“At the time that the personhood movement started, it was a really radical, ultra-right-wing, anti-choice effort that even the normal anti-abortion groups did not support,” says Kyle Mantyla, who reports for the blog Right Wing Watch. “As a group that monitors the religious right, we were all like, ‘Well, we really don’t have to pay attention to that because even they say this is a crazy, nonsensical idea.’” But not anymore. “Over the course of three or four years,” he says, “this has gone from something that nobody would touch to something that everybody on the religious right supports, and how that happened, I actually have no idea.”
The answer is a combination of ideological clarity and impeccable timing. For those frustrated with the pace of Roe repeal efforts, personhood provides a simple solution: In fewer than 40 words, Mississippi’s Amendment 26 jumps right past all the incremental steps anti-abortion activists have pursued, from banning intact dilation and extraction to mandating sonograms for women seeking abortions. This fits neatly into the conservative Catholic and Protestant worldview, heavily influenced in recent years by “Christian reconstructionism,” a movement that urges Christians to inscribe fundamentalist beliefs into civil law. According to Frederick Clarkson, who blogs about the religious right at Talk2-Action, in this theological perspective, “the Bible describes a clear beginning and an end” to life, and “we are not supposed to interfere with God’s plan for procreation.”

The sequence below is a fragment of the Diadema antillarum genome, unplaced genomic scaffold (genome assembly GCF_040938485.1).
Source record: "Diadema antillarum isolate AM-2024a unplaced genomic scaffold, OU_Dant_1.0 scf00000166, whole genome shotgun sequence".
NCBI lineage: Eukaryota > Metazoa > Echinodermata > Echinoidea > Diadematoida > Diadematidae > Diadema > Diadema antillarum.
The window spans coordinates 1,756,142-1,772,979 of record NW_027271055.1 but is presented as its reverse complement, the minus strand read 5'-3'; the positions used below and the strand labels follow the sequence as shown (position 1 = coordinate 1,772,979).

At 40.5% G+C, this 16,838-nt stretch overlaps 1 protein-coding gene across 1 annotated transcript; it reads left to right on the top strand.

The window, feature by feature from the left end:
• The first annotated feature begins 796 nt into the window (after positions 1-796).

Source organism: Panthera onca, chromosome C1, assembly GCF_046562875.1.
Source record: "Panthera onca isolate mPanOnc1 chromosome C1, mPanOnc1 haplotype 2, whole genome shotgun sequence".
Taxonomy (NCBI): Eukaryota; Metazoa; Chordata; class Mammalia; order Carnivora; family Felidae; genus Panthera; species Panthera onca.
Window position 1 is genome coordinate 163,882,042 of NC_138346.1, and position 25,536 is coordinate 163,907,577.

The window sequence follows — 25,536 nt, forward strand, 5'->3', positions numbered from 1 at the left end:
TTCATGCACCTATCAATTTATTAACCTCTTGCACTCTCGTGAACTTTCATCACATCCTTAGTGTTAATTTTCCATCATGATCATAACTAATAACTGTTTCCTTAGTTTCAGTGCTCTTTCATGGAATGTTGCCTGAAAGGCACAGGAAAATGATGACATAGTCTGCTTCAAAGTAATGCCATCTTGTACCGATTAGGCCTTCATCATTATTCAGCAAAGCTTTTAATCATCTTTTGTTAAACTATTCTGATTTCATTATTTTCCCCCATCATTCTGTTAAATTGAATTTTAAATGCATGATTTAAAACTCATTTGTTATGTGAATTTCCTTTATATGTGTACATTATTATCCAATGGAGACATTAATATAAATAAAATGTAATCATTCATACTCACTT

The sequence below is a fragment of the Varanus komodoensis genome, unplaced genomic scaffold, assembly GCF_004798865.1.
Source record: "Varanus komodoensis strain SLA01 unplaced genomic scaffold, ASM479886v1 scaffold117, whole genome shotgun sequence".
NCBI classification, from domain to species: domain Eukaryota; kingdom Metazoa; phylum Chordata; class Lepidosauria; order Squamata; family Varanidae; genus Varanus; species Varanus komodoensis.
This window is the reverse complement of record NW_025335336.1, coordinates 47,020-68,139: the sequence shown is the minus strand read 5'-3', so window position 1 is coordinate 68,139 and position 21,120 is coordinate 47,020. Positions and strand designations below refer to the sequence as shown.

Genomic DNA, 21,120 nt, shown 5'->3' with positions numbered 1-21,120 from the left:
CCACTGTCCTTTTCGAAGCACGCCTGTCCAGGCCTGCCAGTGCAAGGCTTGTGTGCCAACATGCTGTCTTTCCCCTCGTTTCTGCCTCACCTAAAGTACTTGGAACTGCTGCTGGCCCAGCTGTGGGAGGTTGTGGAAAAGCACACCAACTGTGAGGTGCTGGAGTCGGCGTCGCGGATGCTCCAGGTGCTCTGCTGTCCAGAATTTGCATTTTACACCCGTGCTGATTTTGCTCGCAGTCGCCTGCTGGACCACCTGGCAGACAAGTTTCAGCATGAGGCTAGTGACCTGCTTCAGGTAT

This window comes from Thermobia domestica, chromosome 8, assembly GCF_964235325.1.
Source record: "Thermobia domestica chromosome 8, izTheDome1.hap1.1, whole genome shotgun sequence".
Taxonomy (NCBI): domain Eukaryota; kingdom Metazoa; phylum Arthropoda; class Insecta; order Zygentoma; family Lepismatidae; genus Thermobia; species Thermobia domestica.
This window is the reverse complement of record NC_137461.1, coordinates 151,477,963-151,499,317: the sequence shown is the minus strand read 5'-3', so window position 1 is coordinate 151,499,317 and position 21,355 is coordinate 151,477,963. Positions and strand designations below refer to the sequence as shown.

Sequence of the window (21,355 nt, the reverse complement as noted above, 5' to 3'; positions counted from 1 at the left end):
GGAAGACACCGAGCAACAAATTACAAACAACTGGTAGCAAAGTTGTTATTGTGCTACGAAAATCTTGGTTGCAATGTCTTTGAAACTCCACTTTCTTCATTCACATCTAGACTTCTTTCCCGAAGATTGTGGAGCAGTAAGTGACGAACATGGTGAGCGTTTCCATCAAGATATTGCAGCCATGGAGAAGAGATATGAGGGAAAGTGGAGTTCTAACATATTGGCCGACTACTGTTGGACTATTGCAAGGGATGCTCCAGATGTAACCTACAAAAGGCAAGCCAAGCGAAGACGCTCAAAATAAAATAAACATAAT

The personhood movement has its roots in the extreme wing of the anti-abortion movement. Both Enyart and Keith Mason, founder of Personhood USA, are alumni of Operation Rescue, which became notorious in the 1980s and early 1990s for raucous abortion-clinic demonstrations and violent rhetoric toward abortion providers. Mason drove a “truth truck,” a van plastered with pictures of dead fetuses, spreading the “abortion is murder” message as he traveled across the country. In 1994 when Congress made it a crime to block entrances to abortion clinics—one of Operation Rescue’s favorite strategies—many activists changed their approach. Personhood eventually became the avenue for them to do what they were doing in the 1990s, only they traded the truth truck for a suit and tie.